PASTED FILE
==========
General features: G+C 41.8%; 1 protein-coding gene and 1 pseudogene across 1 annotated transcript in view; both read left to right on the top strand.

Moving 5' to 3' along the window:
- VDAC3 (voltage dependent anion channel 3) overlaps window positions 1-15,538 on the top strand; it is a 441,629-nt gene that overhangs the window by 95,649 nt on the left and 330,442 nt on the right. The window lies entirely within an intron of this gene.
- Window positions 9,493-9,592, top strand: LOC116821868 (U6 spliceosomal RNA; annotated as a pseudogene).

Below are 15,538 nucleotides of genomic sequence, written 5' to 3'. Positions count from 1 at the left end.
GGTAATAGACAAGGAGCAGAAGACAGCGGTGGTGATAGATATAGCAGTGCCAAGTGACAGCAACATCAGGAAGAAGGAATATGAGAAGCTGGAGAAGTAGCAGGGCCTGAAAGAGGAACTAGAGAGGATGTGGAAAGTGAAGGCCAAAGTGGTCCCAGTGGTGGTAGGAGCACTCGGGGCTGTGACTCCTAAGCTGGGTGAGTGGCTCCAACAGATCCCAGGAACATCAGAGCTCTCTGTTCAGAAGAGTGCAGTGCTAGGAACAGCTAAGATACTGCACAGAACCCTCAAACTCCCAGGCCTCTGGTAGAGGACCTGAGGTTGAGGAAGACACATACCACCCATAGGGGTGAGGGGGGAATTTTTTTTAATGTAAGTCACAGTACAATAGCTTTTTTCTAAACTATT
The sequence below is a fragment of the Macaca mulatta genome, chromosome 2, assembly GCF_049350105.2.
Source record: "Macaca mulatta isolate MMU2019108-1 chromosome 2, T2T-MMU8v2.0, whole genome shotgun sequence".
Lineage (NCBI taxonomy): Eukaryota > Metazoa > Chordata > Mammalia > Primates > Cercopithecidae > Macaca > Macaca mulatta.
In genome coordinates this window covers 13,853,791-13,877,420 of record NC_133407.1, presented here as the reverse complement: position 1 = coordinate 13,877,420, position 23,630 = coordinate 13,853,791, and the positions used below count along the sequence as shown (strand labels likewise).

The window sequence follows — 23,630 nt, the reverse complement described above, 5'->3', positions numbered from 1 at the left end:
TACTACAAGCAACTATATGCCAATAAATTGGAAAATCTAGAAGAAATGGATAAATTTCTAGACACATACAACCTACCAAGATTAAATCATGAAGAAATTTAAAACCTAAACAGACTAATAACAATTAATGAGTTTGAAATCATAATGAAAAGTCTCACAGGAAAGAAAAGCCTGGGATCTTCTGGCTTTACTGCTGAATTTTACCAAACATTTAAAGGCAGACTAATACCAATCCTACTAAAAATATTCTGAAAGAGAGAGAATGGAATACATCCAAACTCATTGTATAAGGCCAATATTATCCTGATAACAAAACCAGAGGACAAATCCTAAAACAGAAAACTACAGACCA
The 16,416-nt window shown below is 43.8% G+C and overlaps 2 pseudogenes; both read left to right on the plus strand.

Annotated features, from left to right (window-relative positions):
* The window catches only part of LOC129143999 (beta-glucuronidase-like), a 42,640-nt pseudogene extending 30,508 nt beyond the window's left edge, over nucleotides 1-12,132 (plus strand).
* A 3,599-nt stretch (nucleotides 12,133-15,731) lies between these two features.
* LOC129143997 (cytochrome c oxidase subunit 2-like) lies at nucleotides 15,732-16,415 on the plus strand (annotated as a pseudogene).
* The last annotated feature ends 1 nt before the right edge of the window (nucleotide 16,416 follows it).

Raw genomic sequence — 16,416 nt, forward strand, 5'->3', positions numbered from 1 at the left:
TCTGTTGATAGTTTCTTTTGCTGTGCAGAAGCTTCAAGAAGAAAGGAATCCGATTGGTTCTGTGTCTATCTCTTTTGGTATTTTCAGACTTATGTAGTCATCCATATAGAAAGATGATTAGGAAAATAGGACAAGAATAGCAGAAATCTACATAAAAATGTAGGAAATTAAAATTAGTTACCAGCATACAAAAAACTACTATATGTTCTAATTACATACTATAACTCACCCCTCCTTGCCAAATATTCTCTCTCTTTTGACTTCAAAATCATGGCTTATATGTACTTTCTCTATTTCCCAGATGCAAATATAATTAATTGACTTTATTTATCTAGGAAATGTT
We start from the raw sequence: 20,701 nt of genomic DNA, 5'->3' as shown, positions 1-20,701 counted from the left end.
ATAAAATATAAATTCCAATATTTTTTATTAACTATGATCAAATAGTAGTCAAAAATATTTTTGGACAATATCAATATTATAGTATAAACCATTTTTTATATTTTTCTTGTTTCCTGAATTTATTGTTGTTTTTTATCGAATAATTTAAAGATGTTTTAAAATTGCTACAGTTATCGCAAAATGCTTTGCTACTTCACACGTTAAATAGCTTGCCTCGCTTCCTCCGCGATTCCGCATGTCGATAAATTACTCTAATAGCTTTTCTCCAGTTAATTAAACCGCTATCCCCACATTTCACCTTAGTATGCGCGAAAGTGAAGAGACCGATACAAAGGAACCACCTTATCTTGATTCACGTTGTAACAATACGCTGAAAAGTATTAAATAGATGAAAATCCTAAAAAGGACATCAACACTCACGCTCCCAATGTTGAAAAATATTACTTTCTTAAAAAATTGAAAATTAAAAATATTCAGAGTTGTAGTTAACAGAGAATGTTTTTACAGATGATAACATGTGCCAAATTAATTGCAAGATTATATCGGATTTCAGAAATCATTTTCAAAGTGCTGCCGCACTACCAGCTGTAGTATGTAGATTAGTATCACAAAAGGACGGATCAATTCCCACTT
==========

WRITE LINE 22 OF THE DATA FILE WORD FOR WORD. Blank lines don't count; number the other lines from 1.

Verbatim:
ATAAAATATAAATTCCAATATTTTTTATTAACTATGATCAAATAGTAGTCAAAAATATTTTTGGACAATATCAATATTATAGTATAAACCATTTTTTATATTTTTCTTGTTTCCTGAATTTATTGTTGTTTTTTATCGAATAATTTAAAGATGTTTTAAAATTGCTACAGTTATCGCAAAATGCTTTGCTACTTCACACGTTAAATAGCTTGCCTCGCTTCCTCCGCGATTCCGCATGTCGATAAATTACTCTAATAGCTTTTCTCCAGTTAATTAAACCGCTATCCCCACATTTCACCTTAGTATGCGCGAAAGTGAAGAGACCGATACAAAGGAACCACCTTATCTTGATTCACGTTGTAACAATACGCTGAAAAGTATTAAATAGATGAAAATCCTAAAAAGGACATCAACACTCACGCTCCCAATGTTGAAAAATATTACTTTCTTAAAAAATTGAAAATTAAAAATATTCAGAGTTGTAGTTAACAGAGAATGTTTTTACAGATGATAACATGTGCCAAATTAATTGCAAGATTATATCGGATTTCAGAAATCATTTTCAAAGTGCTGCCGCACTACCAGCTGTAGTATGTAGATTAGTATCACAAAAGGACGGATCAATTCCCACTT